How “Real” Is Your Company?

Posted by on August 21, 2013

A Monday Morning Memo from The Wizard of Ads

According to Sergio Zyman, marketing guru at Coca-Cola, most Americans under the age of 49 get out of bed every morning and ask “Why the hell should I buy your product?” “Americans today hunger for something genuine, for authenticity,” says Zyman, “and they will not tolerate phoniness.”

Similar conclusions are shared by Remy Chausse of TrendSmart Marketing. “Trends indicate that traditional advertising techniques don’t work any more,” says Chausse, “Many business owners make the mistake of using 20 year old advertising language. But consumers today are just too savvy, they don’t buy it any more.” According to Chausse, “The public wants the heads of companies to come out from behind the corporate facade. Consumers want to know who they are and what they stand for.”

I agree.

So here’s the question. Does the public know who you are and what you stand for? If they don’t know you personally, do they at least know who your company is and what it stands for? How “real” is your company? (Lee Iacocca made Chrysler “real”. He took a phony, plastic coated company and wrapped skin around it. For a period of time, Iacocca was Chrysler. America responded by purchasing tens of thousands of Chrysler vehicles.)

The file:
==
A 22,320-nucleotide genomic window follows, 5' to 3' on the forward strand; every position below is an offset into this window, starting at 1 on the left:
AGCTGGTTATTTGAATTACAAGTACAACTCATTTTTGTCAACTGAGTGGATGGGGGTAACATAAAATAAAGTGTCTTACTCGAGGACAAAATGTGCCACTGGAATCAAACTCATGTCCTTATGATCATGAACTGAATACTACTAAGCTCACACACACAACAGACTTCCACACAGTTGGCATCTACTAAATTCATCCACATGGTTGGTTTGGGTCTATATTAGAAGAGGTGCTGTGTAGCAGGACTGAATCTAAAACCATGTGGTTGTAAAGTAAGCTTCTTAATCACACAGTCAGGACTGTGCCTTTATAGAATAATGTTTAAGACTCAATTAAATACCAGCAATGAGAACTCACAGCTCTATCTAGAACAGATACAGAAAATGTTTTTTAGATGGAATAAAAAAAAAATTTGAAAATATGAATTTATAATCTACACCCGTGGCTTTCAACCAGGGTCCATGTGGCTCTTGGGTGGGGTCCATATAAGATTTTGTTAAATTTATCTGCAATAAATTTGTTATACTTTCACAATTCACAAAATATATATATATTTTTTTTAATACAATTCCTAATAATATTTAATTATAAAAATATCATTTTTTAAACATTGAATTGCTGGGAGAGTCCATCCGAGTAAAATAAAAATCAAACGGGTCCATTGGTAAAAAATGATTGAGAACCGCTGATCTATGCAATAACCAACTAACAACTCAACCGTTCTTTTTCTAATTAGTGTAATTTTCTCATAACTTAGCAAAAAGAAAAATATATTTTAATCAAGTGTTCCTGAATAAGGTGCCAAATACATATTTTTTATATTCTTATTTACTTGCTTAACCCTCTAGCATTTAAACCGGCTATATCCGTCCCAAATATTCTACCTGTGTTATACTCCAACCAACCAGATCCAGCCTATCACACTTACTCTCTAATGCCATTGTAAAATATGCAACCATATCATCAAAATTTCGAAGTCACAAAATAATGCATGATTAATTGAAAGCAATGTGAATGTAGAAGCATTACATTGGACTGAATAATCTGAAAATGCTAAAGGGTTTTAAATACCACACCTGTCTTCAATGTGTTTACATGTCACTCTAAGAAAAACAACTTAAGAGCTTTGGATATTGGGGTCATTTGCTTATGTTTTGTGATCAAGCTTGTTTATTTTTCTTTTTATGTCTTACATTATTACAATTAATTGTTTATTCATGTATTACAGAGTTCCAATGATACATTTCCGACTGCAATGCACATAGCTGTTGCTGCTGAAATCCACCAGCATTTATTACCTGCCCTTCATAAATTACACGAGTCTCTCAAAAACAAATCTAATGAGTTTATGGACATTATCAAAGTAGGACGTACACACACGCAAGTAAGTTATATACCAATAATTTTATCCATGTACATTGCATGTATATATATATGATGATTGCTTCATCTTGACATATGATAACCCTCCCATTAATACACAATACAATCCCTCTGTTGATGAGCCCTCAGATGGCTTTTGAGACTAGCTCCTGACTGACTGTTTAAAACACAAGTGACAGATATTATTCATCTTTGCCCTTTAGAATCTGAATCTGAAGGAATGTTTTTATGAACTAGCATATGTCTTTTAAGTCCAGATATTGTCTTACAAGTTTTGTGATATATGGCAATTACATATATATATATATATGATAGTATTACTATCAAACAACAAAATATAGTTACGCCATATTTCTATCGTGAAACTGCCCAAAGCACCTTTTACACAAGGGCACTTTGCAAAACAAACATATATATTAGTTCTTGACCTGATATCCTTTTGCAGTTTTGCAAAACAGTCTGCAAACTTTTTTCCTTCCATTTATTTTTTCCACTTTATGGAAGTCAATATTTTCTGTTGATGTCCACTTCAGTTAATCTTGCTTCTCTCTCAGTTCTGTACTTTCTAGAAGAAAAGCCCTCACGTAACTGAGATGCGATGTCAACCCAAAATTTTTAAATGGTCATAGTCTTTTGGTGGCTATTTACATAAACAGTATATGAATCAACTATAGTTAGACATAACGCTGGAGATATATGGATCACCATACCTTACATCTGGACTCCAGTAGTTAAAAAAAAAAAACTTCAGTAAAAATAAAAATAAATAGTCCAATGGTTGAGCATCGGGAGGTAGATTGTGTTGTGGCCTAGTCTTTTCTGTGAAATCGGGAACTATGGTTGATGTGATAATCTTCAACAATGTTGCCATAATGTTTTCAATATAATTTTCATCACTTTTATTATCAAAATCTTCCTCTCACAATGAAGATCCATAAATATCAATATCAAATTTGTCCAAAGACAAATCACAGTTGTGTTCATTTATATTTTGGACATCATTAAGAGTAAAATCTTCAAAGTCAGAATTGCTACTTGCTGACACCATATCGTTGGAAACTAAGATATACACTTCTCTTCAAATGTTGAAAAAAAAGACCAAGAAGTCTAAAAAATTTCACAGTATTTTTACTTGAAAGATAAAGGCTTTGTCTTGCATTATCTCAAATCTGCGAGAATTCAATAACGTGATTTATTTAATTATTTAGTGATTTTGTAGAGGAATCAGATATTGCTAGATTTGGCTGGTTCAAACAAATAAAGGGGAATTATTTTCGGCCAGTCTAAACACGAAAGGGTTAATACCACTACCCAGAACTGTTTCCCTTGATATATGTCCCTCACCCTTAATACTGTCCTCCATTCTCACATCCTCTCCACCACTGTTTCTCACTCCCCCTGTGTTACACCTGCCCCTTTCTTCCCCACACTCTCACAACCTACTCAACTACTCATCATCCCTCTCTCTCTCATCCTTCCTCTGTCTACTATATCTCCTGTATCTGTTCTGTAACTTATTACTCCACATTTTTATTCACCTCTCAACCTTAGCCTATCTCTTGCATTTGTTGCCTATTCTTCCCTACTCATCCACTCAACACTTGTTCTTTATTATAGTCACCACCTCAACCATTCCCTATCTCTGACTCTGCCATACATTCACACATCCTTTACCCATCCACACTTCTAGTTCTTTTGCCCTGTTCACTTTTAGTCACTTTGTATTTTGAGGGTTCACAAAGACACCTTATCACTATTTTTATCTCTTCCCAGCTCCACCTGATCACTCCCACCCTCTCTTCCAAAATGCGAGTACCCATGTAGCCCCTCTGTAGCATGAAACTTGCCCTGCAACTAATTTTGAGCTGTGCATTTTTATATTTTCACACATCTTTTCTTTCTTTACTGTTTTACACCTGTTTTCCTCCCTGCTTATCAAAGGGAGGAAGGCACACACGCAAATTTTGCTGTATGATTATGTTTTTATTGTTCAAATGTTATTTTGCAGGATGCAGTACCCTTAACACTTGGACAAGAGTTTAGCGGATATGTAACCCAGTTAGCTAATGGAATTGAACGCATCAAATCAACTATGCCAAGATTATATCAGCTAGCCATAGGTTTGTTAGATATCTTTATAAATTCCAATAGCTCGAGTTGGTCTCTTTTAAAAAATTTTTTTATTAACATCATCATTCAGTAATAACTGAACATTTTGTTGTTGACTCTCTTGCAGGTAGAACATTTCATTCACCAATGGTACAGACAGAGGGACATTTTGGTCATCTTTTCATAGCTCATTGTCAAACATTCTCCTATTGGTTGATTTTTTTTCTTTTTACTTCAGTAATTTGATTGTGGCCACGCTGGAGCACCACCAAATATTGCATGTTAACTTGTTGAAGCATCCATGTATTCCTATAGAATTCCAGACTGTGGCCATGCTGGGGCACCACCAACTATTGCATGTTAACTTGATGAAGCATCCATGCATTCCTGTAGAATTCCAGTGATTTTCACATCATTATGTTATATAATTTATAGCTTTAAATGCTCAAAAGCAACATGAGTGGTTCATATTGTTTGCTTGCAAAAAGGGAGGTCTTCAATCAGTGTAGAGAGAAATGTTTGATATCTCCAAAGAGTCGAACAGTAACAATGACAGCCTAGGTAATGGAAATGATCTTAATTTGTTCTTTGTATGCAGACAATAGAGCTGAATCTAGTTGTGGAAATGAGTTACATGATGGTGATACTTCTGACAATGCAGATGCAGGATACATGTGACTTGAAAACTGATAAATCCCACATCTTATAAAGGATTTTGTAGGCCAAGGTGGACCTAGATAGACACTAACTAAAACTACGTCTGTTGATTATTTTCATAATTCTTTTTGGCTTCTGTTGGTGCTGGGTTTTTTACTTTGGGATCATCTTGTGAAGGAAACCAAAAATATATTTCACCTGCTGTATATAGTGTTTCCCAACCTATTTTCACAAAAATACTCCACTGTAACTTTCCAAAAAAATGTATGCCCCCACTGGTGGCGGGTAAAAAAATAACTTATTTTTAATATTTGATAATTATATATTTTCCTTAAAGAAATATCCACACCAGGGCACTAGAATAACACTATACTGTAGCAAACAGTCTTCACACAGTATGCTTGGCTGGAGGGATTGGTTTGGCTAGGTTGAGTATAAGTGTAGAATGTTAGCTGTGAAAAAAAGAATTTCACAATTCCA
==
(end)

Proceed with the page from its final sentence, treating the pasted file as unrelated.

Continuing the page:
As you know, I have always advocated using “the owner as spokesperson.” Is the idea beginning to make more sense to you now?

This concept of establishing “personal relationship” isn’t limited to actual persons, it can even extend to inanimate brands. Coca-Cola drinkers are often loyal to the point of refusing Pepsi as an alternative. This loyalty isn’t to a person who embodies Coke, it is a loyalty to everything Coke stands for. The product is merely a cola flavored, carbonated soft drink. Our loyalty is to something much bigger.

According to Jim Hancock, “A product occupies functional territory while a brand occupies emotional territory. A product does something while a brand stands for something in someone’s mind. Because a product seeks to persuade by its features, it is fundamentally rational. Because a brand seeks to persuade by the magnetic pull of what it stands for, it is fundamentally emotional.”

So what does your company stand for? How can we put this loyalty to work for you? When we discover the real you, we’ll have a treasure no competitor can steal. The heart and soul of your advertising should be everything that is uniquely and wonderfully you. Your company is much bigger and much more wonderful than price and item advertising. Write down on a sheet of paper everything that makes your company special.(Look at the way GM is advertising Saturn.) Now tell us who you are. I’m still waiting by the fax machine.

Roy H. Williams

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